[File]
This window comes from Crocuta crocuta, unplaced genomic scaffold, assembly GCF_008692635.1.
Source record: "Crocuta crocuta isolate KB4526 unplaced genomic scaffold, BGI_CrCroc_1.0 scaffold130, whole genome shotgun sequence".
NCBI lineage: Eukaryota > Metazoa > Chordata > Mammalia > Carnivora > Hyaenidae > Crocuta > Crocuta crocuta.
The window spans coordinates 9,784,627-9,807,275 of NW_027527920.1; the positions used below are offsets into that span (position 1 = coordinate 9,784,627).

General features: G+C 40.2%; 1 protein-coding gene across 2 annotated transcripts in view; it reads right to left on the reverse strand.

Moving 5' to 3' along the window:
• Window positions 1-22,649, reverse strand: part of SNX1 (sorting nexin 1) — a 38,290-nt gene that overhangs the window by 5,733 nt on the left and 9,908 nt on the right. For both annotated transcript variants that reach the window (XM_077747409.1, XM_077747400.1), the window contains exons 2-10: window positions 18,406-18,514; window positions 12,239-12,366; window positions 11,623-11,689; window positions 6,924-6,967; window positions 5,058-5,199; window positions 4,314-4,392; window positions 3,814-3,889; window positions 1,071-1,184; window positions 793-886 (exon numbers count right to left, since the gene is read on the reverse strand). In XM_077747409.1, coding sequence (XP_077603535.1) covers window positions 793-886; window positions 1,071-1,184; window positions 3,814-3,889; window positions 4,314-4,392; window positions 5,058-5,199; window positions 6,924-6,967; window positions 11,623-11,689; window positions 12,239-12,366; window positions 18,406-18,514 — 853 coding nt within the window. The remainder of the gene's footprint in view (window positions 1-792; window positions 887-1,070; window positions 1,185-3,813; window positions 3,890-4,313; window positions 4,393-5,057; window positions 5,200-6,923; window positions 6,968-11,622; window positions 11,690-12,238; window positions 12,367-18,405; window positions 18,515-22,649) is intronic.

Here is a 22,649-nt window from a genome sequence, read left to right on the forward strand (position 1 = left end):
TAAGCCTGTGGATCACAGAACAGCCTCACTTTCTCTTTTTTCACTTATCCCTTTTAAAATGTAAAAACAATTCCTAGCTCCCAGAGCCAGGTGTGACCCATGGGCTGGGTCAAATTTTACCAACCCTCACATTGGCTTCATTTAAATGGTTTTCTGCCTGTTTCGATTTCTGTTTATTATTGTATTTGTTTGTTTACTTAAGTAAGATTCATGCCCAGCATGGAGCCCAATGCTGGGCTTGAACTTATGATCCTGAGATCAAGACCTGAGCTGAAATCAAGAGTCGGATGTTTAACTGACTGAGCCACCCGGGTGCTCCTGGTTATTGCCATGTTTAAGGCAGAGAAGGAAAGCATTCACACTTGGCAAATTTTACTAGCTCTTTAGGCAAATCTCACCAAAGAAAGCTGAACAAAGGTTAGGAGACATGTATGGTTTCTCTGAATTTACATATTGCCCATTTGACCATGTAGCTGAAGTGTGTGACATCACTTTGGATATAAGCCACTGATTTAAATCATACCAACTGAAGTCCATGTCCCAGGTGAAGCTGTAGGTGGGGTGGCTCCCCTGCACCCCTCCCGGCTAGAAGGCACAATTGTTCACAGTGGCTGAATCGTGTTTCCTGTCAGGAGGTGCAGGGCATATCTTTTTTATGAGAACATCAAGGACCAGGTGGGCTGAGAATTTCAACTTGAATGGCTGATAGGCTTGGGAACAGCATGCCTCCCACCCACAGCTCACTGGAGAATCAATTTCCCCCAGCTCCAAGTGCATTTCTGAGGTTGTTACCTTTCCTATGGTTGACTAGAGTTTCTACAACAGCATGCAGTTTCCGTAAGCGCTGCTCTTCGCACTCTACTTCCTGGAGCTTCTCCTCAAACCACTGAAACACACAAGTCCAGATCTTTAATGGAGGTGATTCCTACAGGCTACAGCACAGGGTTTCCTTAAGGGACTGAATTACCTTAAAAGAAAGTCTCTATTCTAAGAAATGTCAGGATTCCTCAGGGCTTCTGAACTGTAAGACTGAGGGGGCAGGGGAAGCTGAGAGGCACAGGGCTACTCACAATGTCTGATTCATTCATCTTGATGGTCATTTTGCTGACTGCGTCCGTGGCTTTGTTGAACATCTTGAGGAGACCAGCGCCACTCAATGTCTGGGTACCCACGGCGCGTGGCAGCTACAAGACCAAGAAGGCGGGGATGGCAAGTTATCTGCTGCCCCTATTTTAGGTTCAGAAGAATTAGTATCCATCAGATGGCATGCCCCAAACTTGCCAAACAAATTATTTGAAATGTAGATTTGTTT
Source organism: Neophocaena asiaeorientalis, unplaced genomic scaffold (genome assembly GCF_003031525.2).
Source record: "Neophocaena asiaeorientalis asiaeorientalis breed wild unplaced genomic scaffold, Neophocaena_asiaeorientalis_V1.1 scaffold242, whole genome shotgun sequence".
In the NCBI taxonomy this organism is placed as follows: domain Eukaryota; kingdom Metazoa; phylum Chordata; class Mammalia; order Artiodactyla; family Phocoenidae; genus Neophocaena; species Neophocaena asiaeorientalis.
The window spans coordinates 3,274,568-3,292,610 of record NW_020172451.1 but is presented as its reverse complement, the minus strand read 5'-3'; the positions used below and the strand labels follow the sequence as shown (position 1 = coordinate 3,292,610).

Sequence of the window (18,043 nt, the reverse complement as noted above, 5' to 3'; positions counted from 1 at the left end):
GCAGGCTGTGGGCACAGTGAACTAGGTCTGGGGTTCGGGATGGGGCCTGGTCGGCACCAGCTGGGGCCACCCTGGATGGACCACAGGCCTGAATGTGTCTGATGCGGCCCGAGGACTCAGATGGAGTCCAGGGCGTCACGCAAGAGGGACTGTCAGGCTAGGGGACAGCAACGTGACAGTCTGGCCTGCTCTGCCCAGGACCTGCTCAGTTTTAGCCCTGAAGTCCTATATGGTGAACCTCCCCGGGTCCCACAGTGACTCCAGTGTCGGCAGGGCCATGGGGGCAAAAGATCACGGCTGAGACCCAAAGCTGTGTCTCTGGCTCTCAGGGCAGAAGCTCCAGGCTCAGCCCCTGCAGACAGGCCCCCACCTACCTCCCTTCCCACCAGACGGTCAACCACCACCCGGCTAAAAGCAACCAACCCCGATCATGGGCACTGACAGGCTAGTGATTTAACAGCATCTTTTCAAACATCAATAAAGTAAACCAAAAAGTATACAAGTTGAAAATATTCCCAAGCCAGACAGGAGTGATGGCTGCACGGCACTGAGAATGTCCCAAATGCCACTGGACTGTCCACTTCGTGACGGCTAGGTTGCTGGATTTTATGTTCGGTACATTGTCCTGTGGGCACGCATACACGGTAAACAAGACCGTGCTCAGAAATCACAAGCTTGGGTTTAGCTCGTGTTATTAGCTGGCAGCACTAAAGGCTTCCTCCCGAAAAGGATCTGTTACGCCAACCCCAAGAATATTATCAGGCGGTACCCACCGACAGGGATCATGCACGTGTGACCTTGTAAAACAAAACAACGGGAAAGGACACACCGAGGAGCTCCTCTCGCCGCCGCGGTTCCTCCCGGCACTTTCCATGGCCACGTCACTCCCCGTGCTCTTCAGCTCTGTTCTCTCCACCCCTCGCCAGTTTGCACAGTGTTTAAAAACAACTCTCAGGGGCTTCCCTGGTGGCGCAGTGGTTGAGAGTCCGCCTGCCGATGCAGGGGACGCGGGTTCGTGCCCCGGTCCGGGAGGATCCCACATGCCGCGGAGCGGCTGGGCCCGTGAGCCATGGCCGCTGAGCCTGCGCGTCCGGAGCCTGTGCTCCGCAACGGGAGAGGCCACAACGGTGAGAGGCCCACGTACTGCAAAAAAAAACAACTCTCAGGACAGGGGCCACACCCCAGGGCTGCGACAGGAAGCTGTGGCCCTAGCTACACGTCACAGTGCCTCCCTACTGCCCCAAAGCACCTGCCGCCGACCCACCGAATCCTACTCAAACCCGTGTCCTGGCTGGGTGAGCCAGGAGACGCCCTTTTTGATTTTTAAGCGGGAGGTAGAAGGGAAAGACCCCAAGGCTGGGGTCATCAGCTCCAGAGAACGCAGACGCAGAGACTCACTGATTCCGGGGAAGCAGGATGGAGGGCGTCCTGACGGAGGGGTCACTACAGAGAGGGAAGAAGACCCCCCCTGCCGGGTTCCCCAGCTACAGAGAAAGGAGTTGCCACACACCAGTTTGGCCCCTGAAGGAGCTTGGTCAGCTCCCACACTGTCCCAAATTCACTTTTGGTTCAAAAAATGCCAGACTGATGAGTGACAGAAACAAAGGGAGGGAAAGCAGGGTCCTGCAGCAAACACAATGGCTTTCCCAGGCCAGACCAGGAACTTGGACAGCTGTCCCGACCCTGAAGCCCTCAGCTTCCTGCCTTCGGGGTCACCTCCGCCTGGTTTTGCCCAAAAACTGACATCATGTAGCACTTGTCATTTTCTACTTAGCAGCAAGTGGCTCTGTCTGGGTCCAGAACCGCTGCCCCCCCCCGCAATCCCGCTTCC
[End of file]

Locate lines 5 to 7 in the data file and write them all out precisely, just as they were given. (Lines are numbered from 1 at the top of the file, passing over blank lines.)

General features: G+C 40.2%; 1 protein-coding gene across 2 annotated transcripts in view; it reads right to left on the reverse strand.

Moving 5' to 3' along the window:
• Window positions 1-22,649, reverse strand: part of SNX1 (sorting nexin 1) — a 38,290-nt gene that overhangs the window by 5,733 nt on the left and 9,908 nt on the right. For both annotated transcript variants that reach the window (XM_077747409.1, XM_077747400.1), the window contains exons 2-10: window positions 18,406-18,514; window positions 12,239-12,366; window positions 11,623-11,689; window positions 6,924-6,967; window positions 5,058-5,199; window positions 4,314-4,392; window positions 3,814-3,889; window positions 1,071-1,184; window positions 793-886 (exon numbers count right to left, since the gene is read on the reverse strand). In XM_077747409.1, coding sequence (XP_077603535.1) covers window positions 793-886; window positions 1,071-1,184; window positions 3,814-3,889; window positions 4,314-4,392; window positions 5,058-5,199; window positions 6,924-6,967; window positions 11,623-11,689; window positions 12,239-12,366; window positions 18,406-18,514 — 853 coding nt within the window. The remainder of the gene's footprint in view (window positions 1-792; window positions 887-1,070; window positions 1,185-3,813; window positions 3,890-4,313; window positions 4,393-5,057; window positions 5,200-6,923; window positions 6,968-11,622; window positions 11,690-12,238; window positions 12,367-18,405; window positions 18,515-22,649) is intronic.